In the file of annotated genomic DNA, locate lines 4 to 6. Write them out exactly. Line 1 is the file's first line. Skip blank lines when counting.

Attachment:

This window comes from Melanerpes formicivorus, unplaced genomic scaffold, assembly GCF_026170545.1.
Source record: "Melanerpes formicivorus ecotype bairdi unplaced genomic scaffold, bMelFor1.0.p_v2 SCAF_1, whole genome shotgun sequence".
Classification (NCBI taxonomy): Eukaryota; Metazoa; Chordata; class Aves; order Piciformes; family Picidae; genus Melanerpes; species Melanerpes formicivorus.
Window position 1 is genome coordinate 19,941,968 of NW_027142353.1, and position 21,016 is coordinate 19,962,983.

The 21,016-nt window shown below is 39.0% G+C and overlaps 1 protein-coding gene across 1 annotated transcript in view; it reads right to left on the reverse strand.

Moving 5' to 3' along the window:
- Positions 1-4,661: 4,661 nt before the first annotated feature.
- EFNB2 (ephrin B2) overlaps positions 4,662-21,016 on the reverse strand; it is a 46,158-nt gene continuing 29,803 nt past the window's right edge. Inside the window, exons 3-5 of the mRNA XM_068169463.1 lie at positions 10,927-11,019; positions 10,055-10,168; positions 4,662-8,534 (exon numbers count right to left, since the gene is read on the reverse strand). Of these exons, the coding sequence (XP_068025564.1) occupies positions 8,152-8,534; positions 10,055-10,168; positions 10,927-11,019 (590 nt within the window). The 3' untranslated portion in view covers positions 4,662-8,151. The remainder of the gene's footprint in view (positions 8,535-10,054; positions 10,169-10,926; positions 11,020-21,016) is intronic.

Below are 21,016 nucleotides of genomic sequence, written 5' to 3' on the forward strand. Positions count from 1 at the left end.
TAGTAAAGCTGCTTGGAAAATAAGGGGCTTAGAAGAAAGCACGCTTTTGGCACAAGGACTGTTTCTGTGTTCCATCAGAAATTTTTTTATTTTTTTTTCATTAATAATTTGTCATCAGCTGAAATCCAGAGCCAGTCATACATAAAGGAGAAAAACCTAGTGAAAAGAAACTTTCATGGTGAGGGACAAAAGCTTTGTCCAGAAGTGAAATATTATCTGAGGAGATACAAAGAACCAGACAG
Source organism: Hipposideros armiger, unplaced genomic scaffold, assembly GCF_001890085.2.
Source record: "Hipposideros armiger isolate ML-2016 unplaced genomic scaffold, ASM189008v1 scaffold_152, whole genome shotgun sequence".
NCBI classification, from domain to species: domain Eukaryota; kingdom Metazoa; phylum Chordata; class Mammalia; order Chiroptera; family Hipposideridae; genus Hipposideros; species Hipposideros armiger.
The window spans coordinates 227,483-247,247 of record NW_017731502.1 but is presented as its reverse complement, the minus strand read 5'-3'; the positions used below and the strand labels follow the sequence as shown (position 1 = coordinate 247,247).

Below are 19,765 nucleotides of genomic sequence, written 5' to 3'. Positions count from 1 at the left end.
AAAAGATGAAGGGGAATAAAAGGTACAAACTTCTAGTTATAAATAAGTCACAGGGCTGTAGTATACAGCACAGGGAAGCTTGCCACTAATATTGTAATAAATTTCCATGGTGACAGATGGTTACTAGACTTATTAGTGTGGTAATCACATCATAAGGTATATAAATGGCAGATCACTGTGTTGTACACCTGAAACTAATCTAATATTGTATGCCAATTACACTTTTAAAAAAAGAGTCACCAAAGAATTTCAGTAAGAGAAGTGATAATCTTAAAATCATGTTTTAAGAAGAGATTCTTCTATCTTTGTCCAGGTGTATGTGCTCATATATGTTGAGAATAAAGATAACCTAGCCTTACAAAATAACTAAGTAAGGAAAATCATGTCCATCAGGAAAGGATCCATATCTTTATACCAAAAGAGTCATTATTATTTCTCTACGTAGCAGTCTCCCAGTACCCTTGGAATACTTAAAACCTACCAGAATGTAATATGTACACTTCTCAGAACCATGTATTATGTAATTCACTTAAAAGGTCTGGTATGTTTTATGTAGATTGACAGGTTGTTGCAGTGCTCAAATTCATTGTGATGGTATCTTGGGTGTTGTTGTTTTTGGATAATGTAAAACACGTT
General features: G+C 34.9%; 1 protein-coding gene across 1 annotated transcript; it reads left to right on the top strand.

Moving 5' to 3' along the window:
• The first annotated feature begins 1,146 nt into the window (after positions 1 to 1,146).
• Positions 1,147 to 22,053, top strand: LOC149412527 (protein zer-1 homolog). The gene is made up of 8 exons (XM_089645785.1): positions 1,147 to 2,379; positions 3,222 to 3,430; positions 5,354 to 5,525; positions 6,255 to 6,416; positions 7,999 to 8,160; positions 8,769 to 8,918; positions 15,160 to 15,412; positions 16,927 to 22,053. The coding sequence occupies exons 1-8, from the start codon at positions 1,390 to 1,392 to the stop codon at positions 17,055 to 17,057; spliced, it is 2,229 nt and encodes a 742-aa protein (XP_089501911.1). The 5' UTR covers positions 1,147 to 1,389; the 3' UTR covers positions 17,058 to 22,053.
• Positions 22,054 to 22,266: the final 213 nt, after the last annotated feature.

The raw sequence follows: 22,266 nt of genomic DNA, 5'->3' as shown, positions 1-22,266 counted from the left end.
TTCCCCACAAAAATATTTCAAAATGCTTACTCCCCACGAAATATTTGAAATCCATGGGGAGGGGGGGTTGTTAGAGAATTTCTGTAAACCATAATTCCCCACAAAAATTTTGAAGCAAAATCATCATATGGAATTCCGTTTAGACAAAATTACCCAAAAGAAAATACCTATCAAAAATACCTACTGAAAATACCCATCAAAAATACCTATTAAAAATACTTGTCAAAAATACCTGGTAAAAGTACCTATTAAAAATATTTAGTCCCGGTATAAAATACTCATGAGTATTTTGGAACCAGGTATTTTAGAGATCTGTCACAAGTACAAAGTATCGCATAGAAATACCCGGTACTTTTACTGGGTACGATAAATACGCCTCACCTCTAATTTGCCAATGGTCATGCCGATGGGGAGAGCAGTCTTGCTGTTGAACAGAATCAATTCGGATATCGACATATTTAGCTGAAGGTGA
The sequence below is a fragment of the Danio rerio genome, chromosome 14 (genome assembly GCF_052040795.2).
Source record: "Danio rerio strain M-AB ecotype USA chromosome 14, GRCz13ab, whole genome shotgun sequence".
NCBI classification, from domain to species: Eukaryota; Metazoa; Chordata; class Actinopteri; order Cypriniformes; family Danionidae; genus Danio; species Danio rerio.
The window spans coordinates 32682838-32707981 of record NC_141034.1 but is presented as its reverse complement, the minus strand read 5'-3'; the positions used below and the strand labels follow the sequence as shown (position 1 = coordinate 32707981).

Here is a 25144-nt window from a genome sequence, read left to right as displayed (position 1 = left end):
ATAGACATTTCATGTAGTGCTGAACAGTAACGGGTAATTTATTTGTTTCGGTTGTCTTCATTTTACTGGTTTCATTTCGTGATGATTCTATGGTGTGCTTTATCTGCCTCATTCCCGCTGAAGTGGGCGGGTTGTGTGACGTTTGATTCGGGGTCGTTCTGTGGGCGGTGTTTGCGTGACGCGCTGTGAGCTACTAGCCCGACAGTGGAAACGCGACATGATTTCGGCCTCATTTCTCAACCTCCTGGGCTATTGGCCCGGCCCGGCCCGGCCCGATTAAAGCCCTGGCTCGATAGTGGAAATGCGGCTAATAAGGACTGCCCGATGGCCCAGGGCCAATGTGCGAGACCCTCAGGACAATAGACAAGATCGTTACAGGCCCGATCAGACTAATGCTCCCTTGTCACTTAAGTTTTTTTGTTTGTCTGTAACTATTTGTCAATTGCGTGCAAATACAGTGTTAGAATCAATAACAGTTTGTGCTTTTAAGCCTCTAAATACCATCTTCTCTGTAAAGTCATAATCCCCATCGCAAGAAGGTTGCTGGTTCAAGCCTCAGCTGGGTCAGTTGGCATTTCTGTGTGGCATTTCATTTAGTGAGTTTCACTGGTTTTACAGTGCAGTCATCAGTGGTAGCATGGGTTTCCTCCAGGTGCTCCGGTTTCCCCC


Window position 1 is genome coordinate 19,941,968 of NW_027142353.1, and position 21,016 is coordinate 19,962,983.

The 21,016-nt window shown below is 39.0% G+C and overlaps 1 protein-coding gene across 1 annotated transcript in view; it reads right to left on the reverse strand.

Moving 5' to 3' along the window: